The History Of Carhartt WIP

An image from Carhartt WIP's Autumn-Winter 2023 Lookbook.

Image from AW23 Carhartt WIP lookbook.

What is Carhartt WIP?

Established in 1994 by Edwin Faeh, Carhartt Work In Progress (WIP) is a European sublabel modelled on the rich heritage of Carhartt’s Americana workwear origins. Showcasing a vast collection of tough utility fabrics each season, Carhartt WIP reconstruct workwear archetypes, refining shapes and details to fit effortlessly within modern styling. One of Carhartt WIP’s greatest achievements is its steady rise to become synonymous with casual lifestyle clothing. Minimalist, functional and versatile, in the past decade Carhartt WIP’s workwear-streetwear fusion has made it the brand of the moment.

Although its cult appeal transcends popular wardrobe staples – the label explores the subcultures that made Carhartt such a phenomena, placing the brand in new contexts and creating its own classics. Through prominence within music, skating and art, and a string of collaborations with high-profile brands, Carhartt WIP’s clothing feels as contemporary as any, yet is underpinned by rich craftsmanship and heritage.

Vintage photo from Carhartt WIP archives.
Image from The Carhartt WIP Archives.

Carhartt’s 20th Century Workwear Origins

The aesthetic we have come to know and love with Carhartt WIP was born over a century earlier when Carhartt was founded in 1889. With the industrial revolution in full-swing, Hamilton Carhartt has a vision to supply America’s blue-collar workers with hard-wearing gear that could withstand the rigours of steel, oil, construction and railway jobs. Early failures led Hamilton to engage directly with railroad workers, designing a product that that served their needs. Under the iconic motto “Honest value for an honest dollar,” the Carhartt Bib Overall was created and soon evolved into the gold standard of workwear.

Carhartt WIP In Popular Culture

Carhartt WIP’s legendary subcultural status can be traced to stateside rappers in the U.S ’90s hip-hop scene. The likes of 2Pac, Eazy-E and Nas wore Carhartt, reinforcing the hyper-masculine look of the time defined by oversized cuts, tough fabrics and imposing jackets. Functional characteristics meant workwear infiltrated city streets as each Coast carved out their own styles. A 1992 New York Times article quoted Albee Ragusa, then director of Rap Marketing for Tommy Boy Records, noting that in New York rappers “prefer their Carhartts mustard brown and hunter green with baggy corduroy pants stuffed into Timberland boots. Moving to the West Coast, in Los Angeles the look is more “chain gang – Carhartts in darker colours with shirts worn underneath and buttoned to the neck”.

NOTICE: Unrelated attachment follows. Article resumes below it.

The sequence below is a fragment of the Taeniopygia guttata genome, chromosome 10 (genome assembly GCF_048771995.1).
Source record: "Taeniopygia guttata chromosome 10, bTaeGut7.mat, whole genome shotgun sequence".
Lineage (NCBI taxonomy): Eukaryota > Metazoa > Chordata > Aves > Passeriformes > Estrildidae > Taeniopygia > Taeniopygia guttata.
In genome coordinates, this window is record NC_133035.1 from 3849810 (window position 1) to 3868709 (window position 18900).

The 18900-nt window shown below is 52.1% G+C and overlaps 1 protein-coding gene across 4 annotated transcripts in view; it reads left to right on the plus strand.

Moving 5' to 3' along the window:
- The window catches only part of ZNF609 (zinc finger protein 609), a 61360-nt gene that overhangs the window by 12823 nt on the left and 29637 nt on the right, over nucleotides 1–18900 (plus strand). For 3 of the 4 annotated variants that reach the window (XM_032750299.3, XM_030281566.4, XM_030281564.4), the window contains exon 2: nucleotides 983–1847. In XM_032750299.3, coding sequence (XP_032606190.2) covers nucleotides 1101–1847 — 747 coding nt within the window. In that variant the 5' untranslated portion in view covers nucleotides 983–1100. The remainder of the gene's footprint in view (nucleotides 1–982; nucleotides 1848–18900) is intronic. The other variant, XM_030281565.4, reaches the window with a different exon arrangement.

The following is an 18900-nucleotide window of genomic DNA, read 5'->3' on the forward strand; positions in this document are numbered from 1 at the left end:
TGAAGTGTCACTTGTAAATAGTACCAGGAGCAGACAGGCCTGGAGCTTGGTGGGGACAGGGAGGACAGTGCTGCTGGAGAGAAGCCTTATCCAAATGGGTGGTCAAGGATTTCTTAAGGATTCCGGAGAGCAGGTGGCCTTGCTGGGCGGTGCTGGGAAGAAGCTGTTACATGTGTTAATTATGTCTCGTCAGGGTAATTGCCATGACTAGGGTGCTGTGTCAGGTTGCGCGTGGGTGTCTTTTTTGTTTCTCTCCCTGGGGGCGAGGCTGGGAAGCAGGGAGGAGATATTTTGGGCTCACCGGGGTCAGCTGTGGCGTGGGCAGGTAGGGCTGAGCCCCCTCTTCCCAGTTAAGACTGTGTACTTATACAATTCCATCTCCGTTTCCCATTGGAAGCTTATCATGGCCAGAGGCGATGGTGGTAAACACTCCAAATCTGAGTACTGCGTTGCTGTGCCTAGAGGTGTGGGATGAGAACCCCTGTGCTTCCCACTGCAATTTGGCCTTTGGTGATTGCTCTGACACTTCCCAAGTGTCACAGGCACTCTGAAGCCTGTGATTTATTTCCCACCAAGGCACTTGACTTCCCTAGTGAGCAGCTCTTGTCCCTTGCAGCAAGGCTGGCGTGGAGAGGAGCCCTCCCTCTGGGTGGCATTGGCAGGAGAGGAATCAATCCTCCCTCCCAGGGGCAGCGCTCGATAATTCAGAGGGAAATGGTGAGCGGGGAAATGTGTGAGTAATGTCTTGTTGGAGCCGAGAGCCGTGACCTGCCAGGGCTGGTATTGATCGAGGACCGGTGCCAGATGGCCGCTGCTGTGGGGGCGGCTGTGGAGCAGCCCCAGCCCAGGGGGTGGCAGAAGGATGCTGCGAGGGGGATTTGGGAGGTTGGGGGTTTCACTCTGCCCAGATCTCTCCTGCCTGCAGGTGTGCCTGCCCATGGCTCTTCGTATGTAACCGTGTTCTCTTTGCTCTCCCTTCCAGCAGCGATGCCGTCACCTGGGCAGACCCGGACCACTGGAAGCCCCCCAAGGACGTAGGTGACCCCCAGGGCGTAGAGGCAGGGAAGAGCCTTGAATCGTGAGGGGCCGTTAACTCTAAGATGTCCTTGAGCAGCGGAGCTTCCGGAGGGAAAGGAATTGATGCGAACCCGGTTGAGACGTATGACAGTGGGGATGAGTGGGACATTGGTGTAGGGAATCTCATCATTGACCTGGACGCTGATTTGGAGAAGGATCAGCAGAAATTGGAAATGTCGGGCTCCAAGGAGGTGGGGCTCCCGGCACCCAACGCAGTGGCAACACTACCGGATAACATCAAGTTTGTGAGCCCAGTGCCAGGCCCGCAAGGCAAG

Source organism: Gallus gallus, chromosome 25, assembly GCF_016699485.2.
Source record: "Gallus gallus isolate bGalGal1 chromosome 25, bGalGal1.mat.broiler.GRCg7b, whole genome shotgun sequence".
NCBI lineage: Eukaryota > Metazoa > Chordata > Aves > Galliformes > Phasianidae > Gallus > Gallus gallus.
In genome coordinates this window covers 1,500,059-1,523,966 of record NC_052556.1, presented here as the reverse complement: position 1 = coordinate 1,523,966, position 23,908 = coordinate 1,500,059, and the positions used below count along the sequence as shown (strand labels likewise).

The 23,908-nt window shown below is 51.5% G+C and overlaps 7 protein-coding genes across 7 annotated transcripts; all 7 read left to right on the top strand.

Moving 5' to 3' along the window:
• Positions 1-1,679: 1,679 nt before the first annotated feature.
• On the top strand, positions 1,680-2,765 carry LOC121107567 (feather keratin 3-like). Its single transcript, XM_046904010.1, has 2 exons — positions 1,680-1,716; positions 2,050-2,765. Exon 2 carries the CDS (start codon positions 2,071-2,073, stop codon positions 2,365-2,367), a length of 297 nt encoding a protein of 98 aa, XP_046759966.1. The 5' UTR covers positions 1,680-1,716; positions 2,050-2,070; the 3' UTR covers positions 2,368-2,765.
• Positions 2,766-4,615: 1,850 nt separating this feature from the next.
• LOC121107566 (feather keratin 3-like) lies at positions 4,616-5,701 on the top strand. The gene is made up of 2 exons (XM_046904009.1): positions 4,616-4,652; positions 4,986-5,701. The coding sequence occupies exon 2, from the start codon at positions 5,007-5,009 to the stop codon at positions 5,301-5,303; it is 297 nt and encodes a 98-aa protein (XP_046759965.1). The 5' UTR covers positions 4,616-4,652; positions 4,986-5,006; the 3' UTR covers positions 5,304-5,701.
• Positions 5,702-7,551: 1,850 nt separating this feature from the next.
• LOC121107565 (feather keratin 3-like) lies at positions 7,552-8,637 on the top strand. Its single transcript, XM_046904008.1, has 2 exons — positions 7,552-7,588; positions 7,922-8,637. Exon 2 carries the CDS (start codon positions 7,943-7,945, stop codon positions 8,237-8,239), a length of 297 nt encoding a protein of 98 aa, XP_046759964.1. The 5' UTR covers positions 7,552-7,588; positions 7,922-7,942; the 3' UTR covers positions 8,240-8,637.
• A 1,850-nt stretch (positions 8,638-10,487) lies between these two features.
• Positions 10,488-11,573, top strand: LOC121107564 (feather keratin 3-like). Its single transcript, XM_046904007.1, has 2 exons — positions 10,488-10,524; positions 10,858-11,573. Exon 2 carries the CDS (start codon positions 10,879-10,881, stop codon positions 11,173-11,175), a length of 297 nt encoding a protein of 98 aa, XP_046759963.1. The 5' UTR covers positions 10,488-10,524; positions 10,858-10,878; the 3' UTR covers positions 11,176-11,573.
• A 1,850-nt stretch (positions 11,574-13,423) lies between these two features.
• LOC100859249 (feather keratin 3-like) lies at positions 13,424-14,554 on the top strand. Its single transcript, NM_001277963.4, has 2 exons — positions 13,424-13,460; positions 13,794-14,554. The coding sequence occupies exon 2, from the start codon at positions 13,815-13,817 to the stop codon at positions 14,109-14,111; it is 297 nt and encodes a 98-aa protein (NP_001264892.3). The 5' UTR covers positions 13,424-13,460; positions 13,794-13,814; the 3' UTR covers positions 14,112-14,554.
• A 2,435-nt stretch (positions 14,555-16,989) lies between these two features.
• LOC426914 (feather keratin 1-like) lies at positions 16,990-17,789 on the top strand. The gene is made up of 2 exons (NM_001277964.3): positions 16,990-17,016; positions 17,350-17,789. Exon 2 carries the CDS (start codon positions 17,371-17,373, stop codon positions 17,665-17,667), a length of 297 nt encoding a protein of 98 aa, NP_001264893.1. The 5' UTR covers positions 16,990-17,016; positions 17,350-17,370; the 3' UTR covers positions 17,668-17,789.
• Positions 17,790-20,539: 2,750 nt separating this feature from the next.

U.S hip-hop rappers wearing Carhartt WIP.
Image from The Carhartt WIP Archives.

The workwear trend soon spread to Europe, where Carhartt WIP became ingrained within underground music and cultural scenes like rap, skateboarding and street art. A cult moment came in the 1995 French movie La Haine, which recounted a whirlwind 20 hours in the life of three friends from Paris’ banlieues. The story was of three children of immigrants, suffering poverty and unemployment and without prospects for the future. The movie was highly influential and pictured one of the key protagonists wearing Carhartt WIP. Clothing was an integral part of the characterisation and captured not only the feel of the urban depths of ’90s Paris, but the way clothes can be a powerful form of expression. The brand even released a bespoke collection to celebrate the film 20 years on, collaborating with director and created Matthieu Kassovitz.

Carhartt WIP worn in film La Haine.
Image from The Carhartt WIP Archives.

Carhartt WIP Collaborations

Collaborations see Carhartt WIP channel its creative energy and showcase cultural inspirations far and wide – a canvas to explore the unique exchange between identities and styles. Seeing the brand’s aesthetic be reimagined against the backdrop of shared avenues of interest or unique cultural touchpoints, is a refreshing change amid the current of collaborations being presented to us left and right in the fashion world. The brand has connected with a number of like-minded collaborators, including A.P.C, Converse, Fragment Design, Junya Watanabe, Nike, Patta, New Balance, Underground Resistance, and Motown. As you can see, Carhartt WIP’s collaborations are truly visionary – whether it is delving into the brand’s roots in the Detroit techno scene or ’90s N.Y hip-hop, or foraying into unexpected realms and products, the brand’s cross-field connections epitomise storytelling and are always something to keep an eye on.

Carhartt WIP’s Contemporary Style

Worn by celebrities, skaters, musicians, artists and virtually everyone else in-between, from downtown New York to London boroughs, Carhartt WIP has ushered a new era of low-key workwear functionalism. The label mixes this contemporary utilitarian style with comfort. The aesthetic has a vintage charm – reinforced by Carhartt’s authenticity – making the style appealing and timeless.

Carhartt WIP AW23 lookbook.
Image from AW23 Carhartt WIP lookbook.

Photo from Carhartt WIP campaign video.
Image from The Carhartt WIP Archives.